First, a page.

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@neftaly

I thought these Harryproa outriggers were quite interesting. They're made out of glass on plywood and look like something Dom might eventually make.

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The wheel pivots, and can be used both inside and outside.
The sheet winch doubles as an anchor capstan - there is no need for a separate windlass.

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The twin unstayed masts can be easily handled by one person by hand in the rough. Unthinkable on a traditional cat this size!

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An earlier single-masted design (looks like 5-10 have been built).

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The tender is an integral part of the design, and slots into the hull.

@neftaly

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Actual tender

@Dominic

I am aware of the harryproa! I saw one of these moored at Mangonui, and it sailed past me into Whangaroa, but I didn't meet the owner unfortunately. It had a single mast.

I've also sailed aboard a mbuli proa,

mbuli-1.jpg

there is one in auckland (this is the one I have been on) you can see Rangitoto is the background

mbuli-2.jpg

Proas look great on paper, and appeal immensly to people who like to be different (such as myself) but the modern ones need quite complicated rudder/daggerboard arrangements, and the traditional ones are quite a hassle to shunt (it's called "shunt" like a train, not tack like an ordinary)... that doesn't really matter in the pacific where you have steady tradewinds and most of your sailing is a beam reach (as is the case in Kiribati)

If you want to cruise in a temparate place, like NZ, and also expect to have to tack up under headlands to get to an anchorage, a tacking outrigger is probably more convienient.

like this one:

Traversee_Atlantique_Pirogue_12_hr.jpg

(this one crossed the atlantic without instruments or cooking equipment!)

I also prefer this asthetic ;) I'd want hot food though

@Dominic

although, looking at a harry proa again - i notice it uses outboard rudders - this is probably the simplest design (rather than daggerboard rudders, like the mbuli) the unstayed masts means you could probably tack it too?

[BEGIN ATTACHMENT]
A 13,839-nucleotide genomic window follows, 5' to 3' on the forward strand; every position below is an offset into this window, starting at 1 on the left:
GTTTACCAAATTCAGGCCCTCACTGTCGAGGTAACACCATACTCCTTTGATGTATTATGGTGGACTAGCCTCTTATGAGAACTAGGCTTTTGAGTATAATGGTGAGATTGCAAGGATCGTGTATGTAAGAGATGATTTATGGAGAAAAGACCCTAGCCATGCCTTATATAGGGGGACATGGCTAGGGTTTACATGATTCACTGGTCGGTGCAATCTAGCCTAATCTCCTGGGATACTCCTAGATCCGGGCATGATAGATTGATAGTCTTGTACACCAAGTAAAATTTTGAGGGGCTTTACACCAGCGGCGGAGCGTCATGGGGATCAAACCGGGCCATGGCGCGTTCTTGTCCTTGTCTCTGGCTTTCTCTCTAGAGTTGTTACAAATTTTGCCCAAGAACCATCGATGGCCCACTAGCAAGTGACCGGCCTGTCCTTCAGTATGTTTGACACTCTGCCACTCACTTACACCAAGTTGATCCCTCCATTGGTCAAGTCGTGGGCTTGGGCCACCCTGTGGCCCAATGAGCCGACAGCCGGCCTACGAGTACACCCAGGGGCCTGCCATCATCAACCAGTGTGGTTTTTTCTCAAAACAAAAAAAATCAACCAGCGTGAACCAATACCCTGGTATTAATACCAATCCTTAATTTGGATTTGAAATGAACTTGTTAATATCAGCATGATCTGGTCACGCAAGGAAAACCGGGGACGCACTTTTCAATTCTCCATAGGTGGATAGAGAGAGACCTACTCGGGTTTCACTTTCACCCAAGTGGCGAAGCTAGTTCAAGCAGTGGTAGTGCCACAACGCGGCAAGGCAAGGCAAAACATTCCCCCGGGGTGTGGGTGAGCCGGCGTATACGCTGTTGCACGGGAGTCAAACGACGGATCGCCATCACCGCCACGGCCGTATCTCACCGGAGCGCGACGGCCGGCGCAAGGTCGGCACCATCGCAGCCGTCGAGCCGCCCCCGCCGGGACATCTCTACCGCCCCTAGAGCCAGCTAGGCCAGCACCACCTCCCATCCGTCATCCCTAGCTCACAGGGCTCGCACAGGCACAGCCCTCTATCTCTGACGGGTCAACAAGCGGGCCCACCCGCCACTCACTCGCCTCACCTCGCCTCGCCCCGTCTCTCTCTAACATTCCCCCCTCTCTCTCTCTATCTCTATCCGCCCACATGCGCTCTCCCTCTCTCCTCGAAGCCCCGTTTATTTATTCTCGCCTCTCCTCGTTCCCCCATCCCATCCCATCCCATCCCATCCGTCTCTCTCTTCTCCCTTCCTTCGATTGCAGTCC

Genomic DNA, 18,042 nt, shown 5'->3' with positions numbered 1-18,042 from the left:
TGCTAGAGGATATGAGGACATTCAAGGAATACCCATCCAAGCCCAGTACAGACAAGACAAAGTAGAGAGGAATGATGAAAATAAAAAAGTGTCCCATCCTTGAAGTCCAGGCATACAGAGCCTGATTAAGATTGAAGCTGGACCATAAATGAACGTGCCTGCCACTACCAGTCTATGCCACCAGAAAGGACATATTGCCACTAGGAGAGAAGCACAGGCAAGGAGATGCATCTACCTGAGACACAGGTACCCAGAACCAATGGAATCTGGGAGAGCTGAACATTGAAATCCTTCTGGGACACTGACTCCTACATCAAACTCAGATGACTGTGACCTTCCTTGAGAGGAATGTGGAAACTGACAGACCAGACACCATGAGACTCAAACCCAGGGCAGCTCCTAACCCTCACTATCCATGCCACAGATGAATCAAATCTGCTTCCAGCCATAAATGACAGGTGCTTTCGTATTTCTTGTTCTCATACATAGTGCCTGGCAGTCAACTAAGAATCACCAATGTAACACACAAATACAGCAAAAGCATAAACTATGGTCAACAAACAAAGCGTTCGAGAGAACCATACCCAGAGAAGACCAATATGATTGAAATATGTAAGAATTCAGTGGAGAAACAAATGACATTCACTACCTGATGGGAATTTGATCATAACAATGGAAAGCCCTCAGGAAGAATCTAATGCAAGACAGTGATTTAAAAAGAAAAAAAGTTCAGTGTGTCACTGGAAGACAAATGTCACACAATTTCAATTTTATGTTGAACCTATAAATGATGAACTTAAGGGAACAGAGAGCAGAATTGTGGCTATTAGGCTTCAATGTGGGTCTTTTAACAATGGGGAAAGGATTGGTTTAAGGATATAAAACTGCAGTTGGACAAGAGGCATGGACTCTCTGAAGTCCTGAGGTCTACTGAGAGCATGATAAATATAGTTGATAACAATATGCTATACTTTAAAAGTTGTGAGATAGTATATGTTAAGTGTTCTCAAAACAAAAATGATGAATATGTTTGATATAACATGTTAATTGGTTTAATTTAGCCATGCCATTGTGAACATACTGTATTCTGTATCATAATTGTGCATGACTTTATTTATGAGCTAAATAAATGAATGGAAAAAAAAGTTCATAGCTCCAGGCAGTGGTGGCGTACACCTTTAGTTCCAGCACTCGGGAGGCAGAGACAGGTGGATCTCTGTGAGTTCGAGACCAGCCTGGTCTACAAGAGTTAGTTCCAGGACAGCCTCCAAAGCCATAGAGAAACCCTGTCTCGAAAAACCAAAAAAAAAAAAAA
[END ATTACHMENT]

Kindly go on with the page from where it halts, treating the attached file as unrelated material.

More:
Also check out the Russel Brown proas,

jzero78-al.jpg

@neftaly

Yeah! The unstayed masts are my favorite part, they'd be a good candidate for automatic computer control.

@Dominic

On of the difficulties with proas is that generally you want the laterial center of resistance (the view from the side including fins, keel, etc) to be slightly behind the center of effort (center of the sails). On a tacking boat, the rudder and keel/daggerboard is simply mounted aft of the sails, but on a proa, you must swap the rudders/fins and/or sails. The balestron rig (used on the early harryproa) is about the only thing that works like that naturally - because the boom comes forward of the (unstayed) mast and the jib is attached to that. The center of effort still moves back a bit because the main is usually bigger, which makes sense because otherwise the sail would be unstable and you'd need two mainsheets to hold it in place.

Schooner rig (two identical masts) also works because the masts are far apart which makes the CoE not move very much, this lets you get away moving the CoR less.

On a traditional proa, you have a deep V shaped hull, and probably a oceanic lateen sail (different to the mediterranean lateen because it has a boom as well as a yard) you just move the whole sail to the other end, and steer mainly by shifting the CoR with your body weight, back to turn down forward to round up. You'd have a steering oar too, but it's only used sailing downwind.

@Dominic

but if you want a robot sailboat, you may want to consider a design like the planesail

planesail.jpg

it is steered from inside, with a steering wheel like a car I guess it just feathers the sail instead of reefing? this one has crossed the atlantic, so it must have seen rough weather at various points.

The good thing about this for a robot design, is that you don't directly adjust the trim of the sails (say, with a mainsheet) you instead you adjust the tailplane, which then moves the main wing(s). It uses relatively less power to adjust the tailplane (which can be balanced, for even less effort) and it can be set to keep the wing in the same orientation relative to the wind. If you had a schooner rig, you wouldn't need a rudder!

For a small scale robot sailboat, the hardest thing is making everything not break while it crosses an entire ocean (since there is no crew to fix anything) having as few moving parts is a pretty good idea.

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